Sen. Amy Klobuchar will take to the national stage on Monday headlining a CNN town hall in New Hampshire to make her most public case yet for why she should be the next President of the United States.
Klobuchar spent the lead-up to the town hall with a trip through Wisconsin and Iowa, building on her campaign theme of retaking Midwest communities that have drifted away from Democrats in recent years. Klobuchar, a three-term senator from Minnesota, is pitching herself as a pragmatic lawmaker who is willing to work with those who oppose her to get things done.
"I am running because I see that sense of community is getting fractured," Klobuchar said on Sunday in Iowa. "It's getting fractured by someone in the White House who gets up every morning and tweets whatever he wants but doesn't respect the amendment that allows him to do it."
The town hall format is familiar for Klobuchar, who has found success in her home state -- which almost went for President Donald Trump in 2016 -- by consciously visiting each of Minnesota's 87 counties, often to hold town-hall style events.
A Klobuchar aide told CNN on Monday that the senator prepared for the town hall like she would for a major interview.
Most of the questions on Monday will come from New Hampshire voters, an electorate which prizes its position as the first-in-the-nation primary and is often known for asking discerning and pointed questions.
"This is New Hampshire, anything could happen," she said when asked about the town hall at an event earlier in the day.
At her event in Goffstown, Klobuchar pitching herself as a candidate who can win independent and lean Republican voters. She pledged "to go everywhere, not just where it is comfortable, but where it is uncomfortable" and outlined a platform that included overturning Citizens United, reinstating the Voting Rights Act, rejoining the Paris Climate Accord and getting on the path toward a public option for health care.
Klobuchar, who announced her presidential campaign during a snowy outdoor event in Minneapolis earlier this month, is the third potential presidential hopeful to appear at a CNN town hall. Sen. Kamala Harris appeared at an event hosted by Jake Tapper and former Starbucks CEO Howard Schultz, who is considering an independent bid for the presidency, headlined a town hall hosted by Poppy Harlow.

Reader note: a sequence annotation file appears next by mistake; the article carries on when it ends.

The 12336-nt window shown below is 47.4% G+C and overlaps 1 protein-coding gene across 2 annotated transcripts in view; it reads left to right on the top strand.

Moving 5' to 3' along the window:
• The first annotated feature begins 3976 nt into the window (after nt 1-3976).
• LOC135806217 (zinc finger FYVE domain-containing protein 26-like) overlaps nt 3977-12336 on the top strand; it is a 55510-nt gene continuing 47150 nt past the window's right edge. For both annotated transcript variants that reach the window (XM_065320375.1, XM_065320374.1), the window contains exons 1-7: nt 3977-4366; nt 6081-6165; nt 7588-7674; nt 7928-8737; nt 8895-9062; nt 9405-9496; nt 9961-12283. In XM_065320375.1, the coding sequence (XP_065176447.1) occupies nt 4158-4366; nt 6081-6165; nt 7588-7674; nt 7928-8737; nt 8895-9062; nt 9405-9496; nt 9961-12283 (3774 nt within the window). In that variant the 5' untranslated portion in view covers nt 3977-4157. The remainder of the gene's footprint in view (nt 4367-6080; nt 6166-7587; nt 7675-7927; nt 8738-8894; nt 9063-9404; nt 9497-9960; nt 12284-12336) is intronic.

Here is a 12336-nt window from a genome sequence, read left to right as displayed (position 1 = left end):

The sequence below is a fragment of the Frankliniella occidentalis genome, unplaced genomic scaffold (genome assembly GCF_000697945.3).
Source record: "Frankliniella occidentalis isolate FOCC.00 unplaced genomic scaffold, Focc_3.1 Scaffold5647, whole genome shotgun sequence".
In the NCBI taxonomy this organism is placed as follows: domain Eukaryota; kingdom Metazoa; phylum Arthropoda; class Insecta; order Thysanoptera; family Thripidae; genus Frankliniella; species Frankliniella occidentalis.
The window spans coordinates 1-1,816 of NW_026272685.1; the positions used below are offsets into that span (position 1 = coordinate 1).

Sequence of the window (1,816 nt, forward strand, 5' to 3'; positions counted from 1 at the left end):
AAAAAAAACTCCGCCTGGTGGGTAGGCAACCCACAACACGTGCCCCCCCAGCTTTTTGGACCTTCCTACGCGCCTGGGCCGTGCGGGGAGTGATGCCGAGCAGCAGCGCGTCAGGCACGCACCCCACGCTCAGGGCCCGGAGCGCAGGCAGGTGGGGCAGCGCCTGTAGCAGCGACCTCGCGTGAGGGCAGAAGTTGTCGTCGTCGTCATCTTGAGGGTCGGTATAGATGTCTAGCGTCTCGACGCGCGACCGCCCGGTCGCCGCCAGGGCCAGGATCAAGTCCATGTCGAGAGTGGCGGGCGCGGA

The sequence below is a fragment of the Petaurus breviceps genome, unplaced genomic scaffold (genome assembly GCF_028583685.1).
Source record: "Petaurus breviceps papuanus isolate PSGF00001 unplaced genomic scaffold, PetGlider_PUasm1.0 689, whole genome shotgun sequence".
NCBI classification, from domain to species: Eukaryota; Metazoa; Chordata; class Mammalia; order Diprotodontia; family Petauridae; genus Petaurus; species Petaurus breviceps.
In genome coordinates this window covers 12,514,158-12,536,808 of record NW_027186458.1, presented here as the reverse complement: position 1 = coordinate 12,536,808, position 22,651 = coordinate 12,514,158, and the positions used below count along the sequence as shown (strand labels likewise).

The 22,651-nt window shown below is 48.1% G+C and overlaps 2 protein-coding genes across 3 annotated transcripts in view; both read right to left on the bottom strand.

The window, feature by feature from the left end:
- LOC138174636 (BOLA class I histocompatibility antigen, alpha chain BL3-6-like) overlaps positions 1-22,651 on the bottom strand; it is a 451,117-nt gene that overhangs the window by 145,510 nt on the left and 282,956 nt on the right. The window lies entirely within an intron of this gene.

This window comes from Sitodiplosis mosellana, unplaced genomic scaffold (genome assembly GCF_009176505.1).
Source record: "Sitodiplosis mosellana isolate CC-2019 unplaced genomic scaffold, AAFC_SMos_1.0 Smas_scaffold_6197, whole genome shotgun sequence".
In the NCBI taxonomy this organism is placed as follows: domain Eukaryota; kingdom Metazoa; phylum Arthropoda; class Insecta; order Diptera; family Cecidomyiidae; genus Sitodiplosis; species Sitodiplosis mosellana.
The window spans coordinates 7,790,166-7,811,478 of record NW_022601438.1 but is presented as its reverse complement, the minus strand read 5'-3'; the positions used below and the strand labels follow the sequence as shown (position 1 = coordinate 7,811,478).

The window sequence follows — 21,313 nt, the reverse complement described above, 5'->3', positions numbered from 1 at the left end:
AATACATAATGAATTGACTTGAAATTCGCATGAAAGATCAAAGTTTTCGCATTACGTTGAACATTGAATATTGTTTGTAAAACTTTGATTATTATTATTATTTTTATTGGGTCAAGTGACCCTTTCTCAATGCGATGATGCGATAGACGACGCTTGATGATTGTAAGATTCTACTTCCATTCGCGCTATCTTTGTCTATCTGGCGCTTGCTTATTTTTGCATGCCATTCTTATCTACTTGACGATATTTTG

Klobuchar is markedly more centrist than many of the other Democrats running for President, including some of her colleagues in the Senate. Klobuchar has a liberal voting record, but she does not support abolishing the Immigration and Customs Enforcement agency or Vermont Sen. Bernie Sanders' Medicare-for-all bill -- instead pushing to lower the age when people are allowed to buy into the government health care program.
"We must move to universal health care. And I am so proud of the work we did as a party to protect the Affordable Car Act," Klobuchar said Sunday. "We are to the point now where Obamacare is more popular than the President."
Klobuchar's primary pitch to voters is likely to be electability. The Democrat has been notably successful in Minnesota, winning her three terms in the Senate by an average of 26 percentage points. Klobuchar won re-election in 2018 with 60% of the vote, two years after Trump came within two points of defeating Hillary Clinton in the state.
"I want to build on the momentum that we saw here in 2018," Klobuchar told reporters Saturday in Wisconsin. "No one ever thought that the Democrats were going to be able (to defeat) Gov. Walker, but we did it, and we did it in a smart, Wisconsin way with a grassroots campaign with (Democratic Sen.) Tammy Baldwin at the top of the ticket, and we can do it in the presidential, as well."
Klobuchar's electability in Minnesota, which has largely come by taking more politically moderate positions, has some Democrats questioning whether the senator will be able to capture the imagination of a party that has drifted to the left nationally.
Additionally, a spate of negative headlines about Klobuchar's demanding management style have trickled out around her 2020 announcement.
Klobuchar has admitted that she can be "too tough" on her staff in response to the stories.
"I know I can be too tough sometimes and I can push too hard," she told MSNBC earlier this month. "That is obvious. But a lot of it is I have high expectations for myself and I have high expectations for people who work with me."
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